VOL. 18 ISSUE NO. 28   | JULY 14 – 20, 2010


If you ain’t sad, maybe you didn't know Terry Anderson

‘Let’s honor his memory by making sure illegal aliens are never again granted amnesty for willfully violating our borders’

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terry anderson, danny smith and rusty childress Los Angeles radio show personality Terry Anderson (l) is pictured with American Freedom Riders founders Danny Smith (c) and Rusty Childress at a fundraiser for Russell Pearce in 2006 holding a copy of Sonoran News.  Photo by Linda Bentley

LOS ANGELES – Phoenix activist Sandy Miller expressed sadness and loss at the news of Terry Anderson’s death last week from pancreatic and liver cancer and said, “We all looked forward to Sunday nights to hear his opening greeting, Hello, stupid people of America. If you ain't mad, you ain't payin' attention!"

Anderson leaves behind a wife and two sons.

Originally from Oakland, Calif., Anderson grew up in south central Los Angeles, where he fought to keep his community from turning into a third-world enclave through unbridled illegal immigration.

Anderson wanted people to get mad and fight back against the illegal invasion, telling his listeners they were either part of the solution or part of the problem and they needed to pick which side they were on.

He said, pretty soon everyone in his neighborhood was growing corn in their front yards and raising chickens in their back yards.

But it wasn’t just a culture shift, Anderson said wages in blue collar trades such as automotive body work, which previously provided decent jobs in the black community, became depressed by the illegal alien invasion.

Then there were the gangs that took over neighborhoods, driving the blacks out of south central, where it became no longer safe to raise a family.

In 1994, Anderson helped get Prop. 187, California’s Save Our State initiative, on the ballot, which voters overwhelmingly passed to slam the brakes on the economic hardships caused by the illegal alien invasion.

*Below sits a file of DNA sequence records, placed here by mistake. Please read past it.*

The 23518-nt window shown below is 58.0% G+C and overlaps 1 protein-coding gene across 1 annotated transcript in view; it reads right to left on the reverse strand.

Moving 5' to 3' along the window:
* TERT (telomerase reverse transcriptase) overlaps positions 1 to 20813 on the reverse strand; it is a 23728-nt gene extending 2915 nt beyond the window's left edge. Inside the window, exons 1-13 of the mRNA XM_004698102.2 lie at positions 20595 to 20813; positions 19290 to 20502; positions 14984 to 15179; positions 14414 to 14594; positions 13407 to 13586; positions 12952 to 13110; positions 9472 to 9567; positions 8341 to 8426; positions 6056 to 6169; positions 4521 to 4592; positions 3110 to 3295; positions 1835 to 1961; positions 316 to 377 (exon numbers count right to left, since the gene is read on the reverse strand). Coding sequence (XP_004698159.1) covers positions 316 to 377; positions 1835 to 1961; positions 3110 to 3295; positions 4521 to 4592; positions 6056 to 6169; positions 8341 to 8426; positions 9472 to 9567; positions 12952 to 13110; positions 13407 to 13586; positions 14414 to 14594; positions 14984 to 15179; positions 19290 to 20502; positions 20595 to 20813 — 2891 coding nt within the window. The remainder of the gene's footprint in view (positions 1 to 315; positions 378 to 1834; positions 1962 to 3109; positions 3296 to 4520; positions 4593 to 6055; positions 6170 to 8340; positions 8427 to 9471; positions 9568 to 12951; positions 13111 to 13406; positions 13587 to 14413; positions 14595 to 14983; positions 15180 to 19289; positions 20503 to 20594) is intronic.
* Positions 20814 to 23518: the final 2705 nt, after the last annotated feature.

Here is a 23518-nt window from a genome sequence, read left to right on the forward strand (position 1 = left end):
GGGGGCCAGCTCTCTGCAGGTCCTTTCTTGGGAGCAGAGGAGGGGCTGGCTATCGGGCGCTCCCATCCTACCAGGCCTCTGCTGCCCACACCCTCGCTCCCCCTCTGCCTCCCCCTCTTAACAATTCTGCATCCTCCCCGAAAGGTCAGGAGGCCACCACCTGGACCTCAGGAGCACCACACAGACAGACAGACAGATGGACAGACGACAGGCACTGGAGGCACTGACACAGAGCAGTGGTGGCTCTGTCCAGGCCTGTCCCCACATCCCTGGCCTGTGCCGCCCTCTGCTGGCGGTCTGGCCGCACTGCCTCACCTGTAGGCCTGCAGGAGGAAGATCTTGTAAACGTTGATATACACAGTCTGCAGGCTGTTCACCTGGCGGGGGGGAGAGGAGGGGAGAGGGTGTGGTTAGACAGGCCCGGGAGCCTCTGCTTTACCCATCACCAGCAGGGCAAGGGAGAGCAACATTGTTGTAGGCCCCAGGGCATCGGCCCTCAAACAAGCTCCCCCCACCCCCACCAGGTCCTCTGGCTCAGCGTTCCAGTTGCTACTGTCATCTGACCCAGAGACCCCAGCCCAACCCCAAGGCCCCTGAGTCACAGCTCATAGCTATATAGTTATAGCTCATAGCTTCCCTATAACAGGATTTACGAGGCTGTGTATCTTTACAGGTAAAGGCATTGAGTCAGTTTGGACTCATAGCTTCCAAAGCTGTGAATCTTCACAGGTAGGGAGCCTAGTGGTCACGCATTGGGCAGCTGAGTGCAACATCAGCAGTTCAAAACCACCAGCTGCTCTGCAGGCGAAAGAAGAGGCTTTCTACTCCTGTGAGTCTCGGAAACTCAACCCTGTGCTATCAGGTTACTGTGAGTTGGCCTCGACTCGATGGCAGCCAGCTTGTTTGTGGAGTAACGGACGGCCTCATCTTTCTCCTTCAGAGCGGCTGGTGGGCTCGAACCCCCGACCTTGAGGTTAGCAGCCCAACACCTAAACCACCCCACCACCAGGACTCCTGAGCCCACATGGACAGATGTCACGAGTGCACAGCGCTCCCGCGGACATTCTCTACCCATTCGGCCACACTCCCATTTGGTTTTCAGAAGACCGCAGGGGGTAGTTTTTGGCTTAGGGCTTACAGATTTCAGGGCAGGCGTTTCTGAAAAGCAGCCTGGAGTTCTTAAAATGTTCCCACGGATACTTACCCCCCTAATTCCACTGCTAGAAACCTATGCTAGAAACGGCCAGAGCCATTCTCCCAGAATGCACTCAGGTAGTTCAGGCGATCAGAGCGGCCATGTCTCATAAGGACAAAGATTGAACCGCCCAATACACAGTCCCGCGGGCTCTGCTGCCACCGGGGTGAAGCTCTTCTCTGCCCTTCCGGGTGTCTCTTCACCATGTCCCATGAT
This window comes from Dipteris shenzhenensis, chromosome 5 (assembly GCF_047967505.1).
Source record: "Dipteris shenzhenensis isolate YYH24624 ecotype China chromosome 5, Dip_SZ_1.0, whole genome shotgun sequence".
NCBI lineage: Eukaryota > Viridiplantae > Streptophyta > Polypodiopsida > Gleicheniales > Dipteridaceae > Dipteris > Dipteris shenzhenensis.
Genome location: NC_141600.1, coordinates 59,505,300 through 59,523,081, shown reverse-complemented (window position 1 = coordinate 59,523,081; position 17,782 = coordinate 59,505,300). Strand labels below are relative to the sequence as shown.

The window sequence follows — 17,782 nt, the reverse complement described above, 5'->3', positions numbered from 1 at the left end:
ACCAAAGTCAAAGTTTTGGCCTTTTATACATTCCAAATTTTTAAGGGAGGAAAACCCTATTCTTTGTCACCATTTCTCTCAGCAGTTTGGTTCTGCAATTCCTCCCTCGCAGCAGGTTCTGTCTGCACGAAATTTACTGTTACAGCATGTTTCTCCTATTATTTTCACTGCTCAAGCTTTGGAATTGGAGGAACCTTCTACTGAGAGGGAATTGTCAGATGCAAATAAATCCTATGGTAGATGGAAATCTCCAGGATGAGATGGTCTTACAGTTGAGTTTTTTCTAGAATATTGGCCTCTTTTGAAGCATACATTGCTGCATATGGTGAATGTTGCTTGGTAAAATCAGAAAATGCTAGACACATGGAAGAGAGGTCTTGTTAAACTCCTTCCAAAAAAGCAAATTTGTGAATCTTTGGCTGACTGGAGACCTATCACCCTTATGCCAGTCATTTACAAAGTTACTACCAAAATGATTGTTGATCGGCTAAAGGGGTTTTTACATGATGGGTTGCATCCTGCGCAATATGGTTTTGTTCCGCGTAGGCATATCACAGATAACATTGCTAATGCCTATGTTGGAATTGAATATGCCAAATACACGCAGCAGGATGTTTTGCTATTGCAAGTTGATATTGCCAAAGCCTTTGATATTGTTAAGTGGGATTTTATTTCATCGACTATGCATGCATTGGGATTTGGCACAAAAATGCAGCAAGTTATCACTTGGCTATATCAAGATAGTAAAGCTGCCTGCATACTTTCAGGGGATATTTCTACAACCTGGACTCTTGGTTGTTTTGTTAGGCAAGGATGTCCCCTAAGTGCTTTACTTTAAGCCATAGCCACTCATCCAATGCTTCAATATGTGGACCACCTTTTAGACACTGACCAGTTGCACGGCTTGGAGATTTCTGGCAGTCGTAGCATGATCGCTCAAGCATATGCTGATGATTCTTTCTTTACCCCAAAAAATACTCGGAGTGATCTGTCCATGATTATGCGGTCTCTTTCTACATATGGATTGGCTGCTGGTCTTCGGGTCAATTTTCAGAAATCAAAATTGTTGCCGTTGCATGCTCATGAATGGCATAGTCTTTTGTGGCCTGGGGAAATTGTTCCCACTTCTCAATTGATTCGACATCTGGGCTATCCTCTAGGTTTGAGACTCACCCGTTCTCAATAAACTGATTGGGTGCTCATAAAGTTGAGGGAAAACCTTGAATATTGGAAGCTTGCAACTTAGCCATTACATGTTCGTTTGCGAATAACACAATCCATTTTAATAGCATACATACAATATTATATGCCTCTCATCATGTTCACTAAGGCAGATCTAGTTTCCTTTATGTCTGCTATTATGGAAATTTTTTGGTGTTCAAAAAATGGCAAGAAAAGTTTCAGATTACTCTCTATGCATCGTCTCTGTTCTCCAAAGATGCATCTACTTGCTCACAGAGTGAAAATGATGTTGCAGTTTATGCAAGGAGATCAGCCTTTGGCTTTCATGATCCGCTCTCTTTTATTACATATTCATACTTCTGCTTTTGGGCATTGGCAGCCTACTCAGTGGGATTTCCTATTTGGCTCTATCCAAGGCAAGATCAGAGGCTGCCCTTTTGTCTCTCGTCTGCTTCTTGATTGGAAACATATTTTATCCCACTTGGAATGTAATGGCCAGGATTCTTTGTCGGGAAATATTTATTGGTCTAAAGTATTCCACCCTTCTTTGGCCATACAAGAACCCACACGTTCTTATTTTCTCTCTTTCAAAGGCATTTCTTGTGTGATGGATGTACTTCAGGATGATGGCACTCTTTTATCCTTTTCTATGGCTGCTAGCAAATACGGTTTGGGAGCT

However, upon being challenged, U.S. District Judge William Matthew Byrne, Jr. issued a temporary restraining order, preventing the law from ever going into effect.

Anderson came to Phoenix in 2004 to inspire Arizonans with his support for Prop. 200, Protect Arizona Now. And, he was true to his word when he said he’d come back to celebrate with us when it passed.

Anderson came out to support then Rep. Russell Pearce, R-Mesa, when he was running for reelection in 2006 and on countless other occasions.

While a vocal opponent to amnesty, well at least the kind supported by Sen. John McCain and his Democratic allies, Anderson had his own version of amnesty many could easily live with.

Amnesty, as Anderson would have it, consisted of giving illegal aliens 90 days to get their affairs in order and leave. He said if illegal aliens owned a house, they needed to sell it. If they owned a car, they would need to sell it. They had 90 days. On day 91, if caught here illegally, all their possessions would be impounded and they would be charged and deported.

Anderson fought against the illegal invasion in Los Angeles, Arizona and the rest of the country for the past decade through his radio show, inspiring people from coast to coast to become involved.

Braving the blazing heat on June 5, at the Phoenix Rising rally at Wesley Bolin Park, Anderson told the crowd, “We will prevail because we are right.”

No one knew Anderson was ill and it would be the last time many of us would see him.

Barbara Coe of California Citizens for Immigration Reform said, “Terry will be sorely missed. Terry’s number one message was ‘no amnesty for illegals.’ Let’s honor his memory by making sure illegal aliens are never again granted amnesty for willfully violating our borders.”

A video of Anderson’s June 5 speech can be viewed here.

Messages and cards may be sent to the Anderson family, 12400 Ventura Blvd. #643, Studio City, CA 91604.

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